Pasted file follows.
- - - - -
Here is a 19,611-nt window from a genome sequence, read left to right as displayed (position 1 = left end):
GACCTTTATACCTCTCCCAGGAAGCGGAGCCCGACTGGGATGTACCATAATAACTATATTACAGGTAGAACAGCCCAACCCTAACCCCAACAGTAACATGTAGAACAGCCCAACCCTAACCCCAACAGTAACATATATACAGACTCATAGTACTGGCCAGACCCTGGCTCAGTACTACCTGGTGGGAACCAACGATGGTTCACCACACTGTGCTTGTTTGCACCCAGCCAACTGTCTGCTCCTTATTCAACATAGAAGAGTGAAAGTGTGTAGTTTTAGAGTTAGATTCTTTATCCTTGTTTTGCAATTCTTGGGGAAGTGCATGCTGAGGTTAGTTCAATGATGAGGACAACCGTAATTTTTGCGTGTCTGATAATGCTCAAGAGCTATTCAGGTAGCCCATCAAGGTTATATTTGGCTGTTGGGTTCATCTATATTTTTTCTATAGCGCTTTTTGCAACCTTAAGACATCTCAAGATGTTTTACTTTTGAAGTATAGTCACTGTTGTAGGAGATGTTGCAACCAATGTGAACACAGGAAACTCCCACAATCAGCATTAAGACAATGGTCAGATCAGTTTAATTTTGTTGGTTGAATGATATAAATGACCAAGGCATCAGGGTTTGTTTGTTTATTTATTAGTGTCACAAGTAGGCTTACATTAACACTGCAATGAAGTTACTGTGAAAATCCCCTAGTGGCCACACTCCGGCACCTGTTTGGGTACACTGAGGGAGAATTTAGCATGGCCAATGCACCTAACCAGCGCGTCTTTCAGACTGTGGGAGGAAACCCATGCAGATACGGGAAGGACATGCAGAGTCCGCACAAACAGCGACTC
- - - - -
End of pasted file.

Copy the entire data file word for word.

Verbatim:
Here is a 19,611-nt window from a genome sequence, read left to right as displayed (position 1 = left end):
GACCTTTATACCTCTCCCAGGAAGCGGAGCCCGACTGGGATGTACCATAATAACTATATTACAGGTAGAACAGCCCAACCCTAACCCCAACAGTAACATGTAGAACAGCCCAACCCTAACCCCAACAGTAACATATATACAGACTCATAGTACTGGCCAGACCCTGGCTCAGTACTACCTGGTGGGAACCAACGATGGTTCACCACACTGTGCTTGTTTGCACCCAGCCAACTGTCTGCTCCTTATTCAACATAGAAGAGTGAAAGTGTGTAGTTTTAGAGTTAGATTCTTTATCCTTGTTTTGCAATTCTTGGGGAAGTGCATGCTGAGGTTAGTTCAATGATGAGGACAACCGTAATTTTTGCGTGTCTGATAATGCTCAAGAGCTATTCAGGTAGCCCATCAAGGTTATATTTGGCTGTTGGGTTCATCTATATTTTTTCTATAGCGCTTTTTGCAACCTTAAGACATCTCAAGATGTTTTACTTTTGAAGTATAGTCACTGTTGTAGGAGATGTTGCAACCAATGTGAACACAGGAAACTCCCACAATCAGCATTAAGACAATGGTCAGATCAGTTTAATTTTGTTGGTTGAATGATATAAATGACCAAGGCATCAGGGTTTGTTTGTTTATTTATTAGTGTCACAAGTAGGCTTACATTAACACTGCAATGAAGTTACTGTGAAAATCCCCTAGTGGCCACACTCCGGCACCTGTTTGGGTACACTGAGGGAGAATTTAGCATGGCCAATGCACCTAACCAGCGCGTCTTTCAGACTGTGGGAGGAAACCCATGCAGATACGGGAAGGACATGCAGAGTCCGCACAAACAGCGACTC